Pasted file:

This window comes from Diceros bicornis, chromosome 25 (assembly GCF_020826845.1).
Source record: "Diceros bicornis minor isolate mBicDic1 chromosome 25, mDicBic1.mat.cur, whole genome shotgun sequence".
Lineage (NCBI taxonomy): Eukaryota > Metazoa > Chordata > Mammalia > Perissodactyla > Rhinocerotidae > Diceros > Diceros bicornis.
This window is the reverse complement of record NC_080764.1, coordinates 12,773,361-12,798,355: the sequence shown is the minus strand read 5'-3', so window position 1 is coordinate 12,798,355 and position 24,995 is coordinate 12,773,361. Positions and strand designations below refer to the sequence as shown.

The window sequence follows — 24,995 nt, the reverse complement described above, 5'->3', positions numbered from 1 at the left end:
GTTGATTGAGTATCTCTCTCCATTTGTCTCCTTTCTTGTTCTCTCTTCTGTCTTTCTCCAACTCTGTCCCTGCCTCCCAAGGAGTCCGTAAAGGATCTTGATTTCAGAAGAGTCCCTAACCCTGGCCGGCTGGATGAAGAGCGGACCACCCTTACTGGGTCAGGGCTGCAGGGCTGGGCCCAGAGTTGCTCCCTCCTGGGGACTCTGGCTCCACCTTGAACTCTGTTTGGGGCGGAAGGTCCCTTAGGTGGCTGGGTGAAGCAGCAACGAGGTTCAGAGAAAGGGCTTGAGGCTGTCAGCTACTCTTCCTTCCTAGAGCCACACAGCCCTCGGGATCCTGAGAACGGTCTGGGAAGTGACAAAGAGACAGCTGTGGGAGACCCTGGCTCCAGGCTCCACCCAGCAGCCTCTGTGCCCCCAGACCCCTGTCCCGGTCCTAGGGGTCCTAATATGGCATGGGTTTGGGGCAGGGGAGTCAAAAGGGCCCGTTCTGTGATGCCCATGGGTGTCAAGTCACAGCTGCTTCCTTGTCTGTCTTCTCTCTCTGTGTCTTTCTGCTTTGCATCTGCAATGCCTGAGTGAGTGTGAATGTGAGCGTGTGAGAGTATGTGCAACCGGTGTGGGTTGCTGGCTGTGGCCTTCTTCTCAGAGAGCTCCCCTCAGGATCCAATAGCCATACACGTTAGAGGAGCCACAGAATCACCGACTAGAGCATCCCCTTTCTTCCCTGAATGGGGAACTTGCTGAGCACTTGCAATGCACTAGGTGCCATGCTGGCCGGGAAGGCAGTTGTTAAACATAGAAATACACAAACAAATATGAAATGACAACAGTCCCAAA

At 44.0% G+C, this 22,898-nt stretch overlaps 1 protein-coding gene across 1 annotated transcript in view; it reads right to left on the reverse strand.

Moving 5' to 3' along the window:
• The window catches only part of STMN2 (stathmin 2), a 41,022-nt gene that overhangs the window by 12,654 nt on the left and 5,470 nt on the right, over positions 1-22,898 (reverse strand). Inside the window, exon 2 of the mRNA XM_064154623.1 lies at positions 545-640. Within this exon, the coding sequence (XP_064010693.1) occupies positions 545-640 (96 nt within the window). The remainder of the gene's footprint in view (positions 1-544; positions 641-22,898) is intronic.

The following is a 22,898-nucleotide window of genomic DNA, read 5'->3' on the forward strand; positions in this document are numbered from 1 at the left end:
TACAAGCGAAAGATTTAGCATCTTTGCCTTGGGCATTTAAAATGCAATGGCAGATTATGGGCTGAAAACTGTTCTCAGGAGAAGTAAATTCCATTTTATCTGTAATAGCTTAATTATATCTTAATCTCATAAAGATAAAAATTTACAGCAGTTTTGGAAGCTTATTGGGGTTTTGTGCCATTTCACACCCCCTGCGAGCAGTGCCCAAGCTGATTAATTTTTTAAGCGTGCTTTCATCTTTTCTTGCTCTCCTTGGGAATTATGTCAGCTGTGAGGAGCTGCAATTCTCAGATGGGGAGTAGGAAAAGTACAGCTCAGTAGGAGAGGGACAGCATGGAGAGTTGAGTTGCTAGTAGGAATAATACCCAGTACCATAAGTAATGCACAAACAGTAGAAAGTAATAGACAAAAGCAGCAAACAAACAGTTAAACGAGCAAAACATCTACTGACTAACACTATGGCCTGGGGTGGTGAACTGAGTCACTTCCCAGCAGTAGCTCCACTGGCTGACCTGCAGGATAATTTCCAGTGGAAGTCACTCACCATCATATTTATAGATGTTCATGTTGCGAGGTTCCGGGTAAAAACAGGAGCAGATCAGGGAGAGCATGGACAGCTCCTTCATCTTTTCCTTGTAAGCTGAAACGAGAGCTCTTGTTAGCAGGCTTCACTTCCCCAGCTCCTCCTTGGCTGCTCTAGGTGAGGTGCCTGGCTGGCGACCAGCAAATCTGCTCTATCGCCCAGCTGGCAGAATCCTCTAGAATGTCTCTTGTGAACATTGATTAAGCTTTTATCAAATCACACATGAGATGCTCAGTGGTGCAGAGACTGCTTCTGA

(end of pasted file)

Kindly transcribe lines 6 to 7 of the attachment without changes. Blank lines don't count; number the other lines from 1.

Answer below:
GTTGATTGAGTATCTCTCTCCATTTGTCTCCTTTCTTGTTCTCTCTTCTGTCTTTCTCCAACTCTGTCCCTGCCTCCCAAGGAGTCCGTAAAGGATCTTGATTTCAGAAGAGTCCCTAACCCTGGCCGGCTGGATGAAGAGCGGACCACCCTTACTGGGTCAGGGCTGCAGGGCTGGGCCCAGAGTTGCTCCCTCCTGGGGACTCTGGCTCCACCTTGAACTCTGTTTGGGGCGGAAGGTCCCTTAGGTGGCTGGGTGAAGCAGCAACGAGGTTCAGAGAAAGGGCTTGAGGCTGTCAGCTACTCTTCCTTCCTAGAGCCACACAGCCCTCGGGATCCTGAGAACGGTCTGGGAAGTGACAAAGAGACAGCTGTGGGAGACCCTGGCTCCAGGCTCCACCCAGCAGCCTCTGTGCCCCCAGACCCCTGTCCCGGTCCTAGGGGTCCTAATATGGCATGGGTTTGGGGCAGGGGAGTCAAAAGGGCCCGTTCTGTGATGCCCATGGGTGTCAAGTCACAGCTGCTTCCTTGTCTGTCTTCTCTCTCTGTGTCTTTCTGCTTTGCATCTGCAATGCCTGAGTGAGTGTGAATGTGAGCGTGTGAGAGTATGTGCAACCGGTGTGGGTTGCTGGCTGTGGCCTTCTTCTCAGAGAGCTCCCCTCAGGATCCAATAGCCATACACGTTAGAGGAGCCACAGAATCACCGACTAGAGCATCCCCTTTCTTCCCTGAATGGGGAACTTGCTGAGCACTTGCAATGCACTAGGTGCCATGCTGGCCGGGAAGGCAGTTGTTAAACATAGAAATACACAAACAAATATGAAATGACAACAGTCCCAAA

At 44.0% G+C, this 22,898-nt stretch overlaps 1 protein-coding gene across 1 annotated transcript in view; it reads right to left on the reverse strand.